the world is vast. the internet is mesmerising. everywhere i look, there are fascinating stories and unsettling images. but there’s something to be said for everyday beauty. brain pickings, that lovely site that usually tells me with a stocking-wrapped sledgehammer that time’s a-wasting, and i really should be doing more than chasing deadlines past dusk, served up this stunning little nugget today.
in it, an urban red riding hood gathers sidewalk flowers, and leaves them around her. a younger, more cynical me would have quickly commented on the lovely illustration, and gone on to figure whether it would make a great viral or activation — imagine consumers picking up what look like sidewalk flowers, but actually turn out to be a charity appeal by a nature-protecting ngo, for instance. but i’m less young, and even less cynical these days.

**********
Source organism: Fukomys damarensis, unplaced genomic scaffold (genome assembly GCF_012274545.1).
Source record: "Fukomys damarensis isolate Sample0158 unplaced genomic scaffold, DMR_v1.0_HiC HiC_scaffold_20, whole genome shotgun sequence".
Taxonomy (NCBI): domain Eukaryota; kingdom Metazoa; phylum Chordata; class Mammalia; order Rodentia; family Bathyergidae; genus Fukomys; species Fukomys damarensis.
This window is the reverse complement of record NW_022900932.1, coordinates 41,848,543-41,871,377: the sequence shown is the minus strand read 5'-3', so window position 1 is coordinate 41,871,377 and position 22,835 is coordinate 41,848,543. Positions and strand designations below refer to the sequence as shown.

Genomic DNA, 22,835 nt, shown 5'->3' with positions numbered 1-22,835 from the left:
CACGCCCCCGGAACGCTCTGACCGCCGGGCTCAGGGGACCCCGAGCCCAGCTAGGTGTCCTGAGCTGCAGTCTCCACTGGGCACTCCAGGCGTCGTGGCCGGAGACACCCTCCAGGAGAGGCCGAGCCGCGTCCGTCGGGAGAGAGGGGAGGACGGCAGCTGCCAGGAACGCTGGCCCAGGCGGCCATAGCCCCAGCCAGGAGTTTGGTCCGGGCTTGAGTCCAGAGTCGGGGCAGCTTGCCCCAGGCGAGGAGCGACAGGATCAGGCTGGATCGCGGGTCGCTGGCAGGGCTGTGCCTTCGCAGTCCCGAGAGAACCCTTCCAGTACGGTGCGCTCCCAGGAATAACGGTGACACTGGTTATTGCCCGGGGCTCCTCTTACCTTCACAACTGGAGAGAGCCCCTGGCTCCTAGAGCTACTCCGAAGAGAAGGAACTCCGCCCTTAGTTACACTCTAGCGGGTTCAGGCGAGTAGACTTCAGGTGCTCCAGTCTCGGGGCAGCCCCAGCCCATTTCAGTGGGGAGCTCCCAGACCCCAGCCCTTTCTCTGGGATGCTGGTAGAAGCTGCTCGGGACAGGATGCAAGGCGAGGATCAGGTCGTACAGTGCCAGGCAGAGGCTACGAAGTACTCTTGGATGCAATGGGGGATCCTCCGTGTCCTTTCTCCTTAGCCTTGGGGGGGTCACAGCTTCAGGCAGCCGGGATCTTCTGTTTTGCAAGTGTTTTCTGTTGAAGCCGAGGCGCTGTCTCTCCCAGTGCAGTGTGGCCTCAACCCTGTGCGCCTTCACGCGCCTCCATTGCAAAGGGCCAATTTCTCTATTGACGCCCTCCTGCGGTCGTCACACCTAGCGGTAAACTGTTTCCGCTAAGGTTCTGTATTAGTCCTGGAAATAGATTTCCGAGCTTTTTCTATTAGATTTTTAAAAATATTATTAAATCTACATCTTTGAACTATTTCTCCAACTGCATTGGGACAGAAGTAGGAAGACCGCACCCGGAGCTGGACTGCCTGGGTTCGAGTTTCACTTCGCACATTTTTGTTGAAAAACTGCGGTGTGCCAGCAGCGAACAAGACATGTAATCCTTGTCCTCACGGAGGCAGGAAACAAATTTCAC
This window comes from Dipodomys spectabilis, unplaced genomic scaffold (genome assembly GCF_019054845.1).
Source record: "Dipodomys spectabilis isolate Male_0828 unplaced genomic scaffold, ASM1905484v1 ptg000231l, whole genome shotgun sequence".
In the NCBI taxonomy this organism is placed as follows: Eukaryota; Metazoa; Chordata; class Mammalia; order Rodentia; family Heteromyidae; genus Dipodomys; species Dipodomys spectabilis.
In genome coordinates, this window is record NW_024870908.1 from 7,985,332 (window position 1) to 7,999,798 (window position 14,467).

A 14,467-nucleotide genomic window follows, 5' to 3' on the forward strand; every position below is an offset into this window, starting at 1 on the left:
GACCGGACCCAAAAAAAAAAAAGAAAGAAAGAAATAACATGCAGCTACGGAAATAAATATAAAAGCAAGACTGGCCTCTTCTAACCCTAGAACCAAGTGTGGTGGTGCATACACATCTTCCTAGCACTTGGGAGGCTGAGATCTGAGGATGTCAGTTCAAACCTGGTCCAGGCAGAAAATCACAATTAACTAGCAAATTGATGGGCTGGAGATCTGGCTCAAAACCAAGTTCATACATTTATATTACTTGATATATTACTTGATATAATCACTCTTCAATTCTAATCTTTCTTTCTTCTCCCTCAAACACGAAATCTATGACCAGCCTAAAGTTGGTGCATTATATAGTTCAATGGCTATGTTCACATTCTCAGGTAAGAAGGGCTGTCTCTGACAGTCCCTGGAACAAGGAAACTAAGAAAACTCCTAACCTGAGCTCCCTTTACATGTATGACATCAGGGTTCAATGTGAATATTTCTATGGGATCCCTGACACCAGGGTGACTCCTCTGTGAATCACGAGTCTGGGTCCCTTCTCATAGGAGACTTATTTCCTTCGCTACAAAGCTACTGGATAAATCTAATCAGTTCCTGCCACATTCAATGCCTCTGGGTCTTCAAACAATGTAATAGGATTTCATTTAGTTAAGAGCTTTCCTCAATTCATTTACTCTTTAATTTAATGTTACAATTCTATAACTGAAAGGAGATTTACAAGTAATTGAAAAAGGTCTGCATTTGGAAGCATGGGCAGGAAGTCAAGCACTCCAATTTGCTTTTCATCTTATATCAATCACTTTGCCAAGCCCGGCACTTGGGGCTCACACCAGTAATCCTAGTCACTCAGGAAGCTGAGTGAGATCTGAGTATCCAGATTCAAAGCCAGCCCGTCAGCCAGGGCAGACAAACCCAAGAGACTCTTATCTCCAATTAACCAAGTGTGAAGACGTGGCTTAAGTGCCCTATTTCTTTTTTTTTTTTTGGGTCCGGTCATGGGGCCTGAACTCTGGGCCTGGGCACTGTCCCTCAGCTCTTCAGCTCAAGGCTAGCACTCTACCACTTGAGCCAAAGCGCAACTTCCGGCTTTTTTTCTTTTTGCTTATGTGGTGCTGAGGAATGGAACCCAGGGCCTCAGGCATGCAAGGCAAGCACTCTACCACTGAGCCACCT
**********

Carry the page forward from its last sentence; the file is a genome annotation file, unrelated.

i see more sidewalk flowers today than i have in many, many years before.
the dirty white stray dog sitting upright at the end of the narrow lane, his dirty white tail swishing the dust as he waits for the lady who will give him his breakfast. the yawning little girl sitting on her father’s pushcart as he sells knotted bunches of fresh greens. the familiar, tinny sound of a mono ms subbulakshmi suprabhatam — which never fails to remind me of a distant niece named uttishta. yellow and lilac flowers, pink tabebuia, all ingredients in a devastatingly beautiful pollenbomb.
the things we walk past are forever lost to us. no matter how carefully some red riding hood laid them out for you to encounter.
the things we see, we’ll carry forever. and i’m used to the heft of baggage.